1 In order to render society agreeable, it is found necessary to assume somewhat, that may at least carry its appearancea Virtue is the universal charm. Even its shadow is courted. when the substance is wanting. The imitation of its form has been reduced into an art; and in the commerce of life, the first study of all who would either gain the esteem, or win the hearts of others, is to learn the speech, and to adopt the manners, of candour, gentleness, and humanity.

8 But that gentleness which is the characteristic of a good man, has, like every other virtue, its seat in the heart; and, Ict me add, nothing except what flows from the heart, can render even external manners truly pleasing. For no assum. ed behaviour car. 2t all times hide the real character. In that unaffected civility which springs from a gentle mind, there is a charm infinitely more powerful, than in all the studied man. ners of the most finished courtier.

9 True gentleness is founded on a sense of what we owe to him who made us, and to the common nature of which we all share. It arises from reflections on our own failings and wants; and from just views of the condition, and the duty of man. It is native feeling, heightened and improved by prina ciple. It is the heart which easily relents; which feels for every thing that is human; and is backward and slow to inflict the least wound.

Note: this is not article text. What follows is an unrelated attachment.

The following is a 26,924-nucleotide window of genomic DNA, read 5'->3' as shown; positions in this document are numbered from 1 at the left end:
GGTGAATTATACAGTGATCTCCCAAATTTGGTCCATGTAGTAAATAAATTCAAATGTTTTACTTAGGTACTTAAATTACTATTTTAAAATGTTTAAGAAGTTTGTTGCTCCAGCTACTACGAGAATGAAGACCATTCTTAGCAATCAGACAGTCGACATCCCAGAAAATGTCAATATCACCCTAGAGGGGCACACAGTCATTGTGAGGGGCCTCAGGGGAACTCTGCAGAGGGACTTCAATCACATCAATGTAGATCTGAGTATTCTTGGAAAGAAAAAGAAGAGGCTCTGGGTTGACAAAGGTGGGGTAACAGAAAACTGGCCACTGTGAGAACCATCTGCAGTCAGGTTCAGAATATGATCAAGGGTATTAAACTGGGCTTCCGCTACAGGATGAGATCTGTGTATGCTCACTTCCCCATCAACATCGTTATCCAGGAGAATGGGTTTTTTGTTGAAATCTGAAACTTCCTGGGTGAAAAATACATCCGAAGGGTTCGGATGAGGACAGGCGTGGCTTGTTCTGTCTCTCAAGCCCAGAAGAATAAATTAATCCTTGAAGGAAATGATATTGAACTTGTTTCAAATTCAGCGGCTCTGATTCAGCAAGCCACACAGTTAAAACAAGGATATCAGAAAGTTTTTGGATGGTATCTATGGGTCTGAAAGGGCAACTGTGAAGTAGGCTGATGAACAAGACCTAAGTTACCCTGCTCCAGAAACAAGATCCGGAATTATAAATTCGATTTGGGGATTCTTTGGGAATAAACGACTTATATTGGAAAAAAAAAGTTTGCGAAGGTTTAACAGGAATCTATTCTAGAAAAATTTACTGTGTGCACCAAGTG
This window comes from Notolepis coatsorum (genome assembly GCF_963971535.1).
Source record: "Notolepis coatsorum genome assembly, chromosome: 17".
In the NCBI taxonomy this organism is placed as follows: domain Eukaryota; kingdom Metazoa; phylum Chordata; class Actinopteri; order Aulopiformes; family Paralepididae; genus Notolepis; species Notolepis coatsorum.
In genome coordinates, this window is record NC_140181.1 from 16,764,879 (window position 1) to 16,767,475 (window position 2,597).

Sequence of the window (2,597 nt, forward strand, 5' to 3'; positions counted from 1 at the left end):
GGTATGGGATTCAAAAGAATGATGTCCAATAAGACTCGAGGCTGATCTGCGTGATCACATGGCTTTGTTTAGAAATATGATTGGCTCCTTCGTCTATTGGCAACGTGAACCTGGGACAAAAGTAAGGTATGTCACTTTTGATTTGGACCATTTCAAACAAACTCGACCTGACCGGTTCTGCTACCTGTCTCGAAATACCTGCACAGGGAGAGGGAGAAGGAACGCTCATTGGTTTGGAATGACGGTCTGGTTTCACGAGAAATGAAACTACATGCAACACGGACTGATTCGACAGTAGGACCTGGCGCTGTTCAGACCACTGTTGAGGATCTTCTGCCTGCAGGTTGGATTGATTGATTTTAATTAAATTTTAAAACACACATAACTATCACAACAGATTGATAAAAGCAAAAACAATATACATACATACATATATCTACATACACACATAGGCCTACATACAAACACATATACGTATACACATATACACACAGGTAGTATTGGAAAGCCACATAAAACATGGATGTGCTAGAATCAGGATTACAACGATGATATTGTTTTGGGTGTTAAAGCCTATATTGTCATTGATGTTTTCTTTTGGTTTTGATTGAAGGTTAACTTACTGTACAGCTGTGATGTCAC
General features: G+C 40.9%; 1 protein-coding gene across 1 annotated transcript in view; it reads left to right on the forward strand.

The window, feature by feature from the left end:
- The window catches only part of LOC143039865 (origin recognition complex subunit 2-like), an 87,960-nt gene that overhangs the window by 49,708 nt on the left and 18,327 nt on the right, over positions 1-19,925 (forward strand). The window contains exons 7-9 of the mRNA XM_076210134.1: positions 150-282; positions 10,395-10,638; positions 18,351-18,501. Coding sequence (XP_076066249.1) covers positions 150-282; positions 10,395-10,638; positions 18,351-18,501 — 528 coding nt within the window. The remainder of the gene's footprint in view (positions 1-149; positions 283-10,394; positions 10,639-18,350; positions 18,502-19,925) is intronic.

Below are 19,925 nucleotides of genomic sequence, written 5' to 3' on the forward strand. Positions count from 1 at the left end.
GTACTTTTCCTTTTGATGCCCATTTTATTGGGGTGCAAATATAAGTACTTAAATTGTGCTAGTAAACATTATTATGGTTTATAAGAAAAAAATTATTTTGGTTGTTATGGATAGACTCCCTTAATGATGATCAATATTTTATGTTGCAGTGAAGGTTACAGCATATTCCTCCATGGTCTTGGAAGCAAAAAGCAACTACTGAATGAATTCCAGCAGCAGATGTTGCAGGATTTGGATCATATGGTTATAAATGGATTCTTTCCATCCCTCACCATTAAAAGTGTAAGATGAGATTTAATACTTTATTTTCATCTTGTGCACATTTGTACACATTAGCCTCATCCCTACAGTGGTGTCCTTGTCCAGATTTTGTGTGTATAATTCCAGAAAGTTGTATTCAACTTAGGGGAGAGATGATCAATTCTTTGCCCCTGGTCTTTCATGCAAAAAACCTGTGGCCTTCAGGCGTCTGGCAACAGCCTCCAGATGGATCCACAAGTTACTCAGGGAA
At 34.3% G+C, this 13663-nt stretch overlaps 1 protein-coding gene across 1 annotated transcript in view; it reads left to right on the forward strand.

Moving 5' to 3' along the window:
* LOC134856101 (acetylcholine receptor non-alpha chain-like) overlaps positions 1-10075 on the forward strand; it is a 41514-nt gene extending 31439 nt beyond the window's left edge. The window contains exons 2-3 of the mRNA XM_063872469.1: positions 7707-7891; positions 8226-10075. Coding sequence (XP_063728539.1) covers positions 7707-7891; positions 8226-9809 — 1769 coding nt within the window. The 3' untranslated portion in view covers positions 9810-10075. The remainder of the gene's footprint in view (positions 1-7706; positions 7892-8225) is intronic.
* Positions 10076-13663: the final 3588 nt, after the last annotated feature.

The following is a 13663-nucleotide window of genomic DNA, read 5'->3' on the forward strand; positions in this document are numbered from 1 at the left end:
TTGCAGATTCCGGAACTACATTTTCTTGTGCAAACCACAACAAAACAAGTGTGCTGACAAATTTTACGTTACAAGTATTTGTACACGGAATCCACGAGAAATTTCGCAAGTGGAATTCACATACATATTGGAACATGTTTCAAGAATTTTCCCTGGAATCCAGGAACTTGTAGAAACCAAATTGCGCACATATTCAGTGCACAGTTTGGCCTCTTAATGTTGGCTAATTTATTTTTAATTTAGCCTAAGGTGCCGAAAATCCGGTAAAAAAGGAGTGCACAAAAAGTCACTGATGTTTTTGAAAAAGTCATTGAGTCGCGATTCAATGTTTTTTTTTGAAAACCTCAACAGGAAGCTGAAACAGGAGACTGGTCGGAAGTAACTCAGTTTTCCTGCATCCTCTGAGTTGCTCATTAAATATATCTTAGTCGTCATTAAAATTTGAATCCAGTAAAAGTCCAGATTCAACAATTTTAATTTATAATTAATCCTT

10 It is affable in its dress, and mild in its demeanour; ever ready to oblige, and willing to be obliged by others; breathing habitual kindness towards friends, courtesy to strangers, long-suffering to enemies. It exercises authority with moderation; administers reproof with tenderness; confers favours with ease and modesty. It is unassuming in opinion, and temperate in zeal. It contends not eagerly about trifles; slow to contradict, and still slower to blame; but prompt to allay dissention, and restore peace.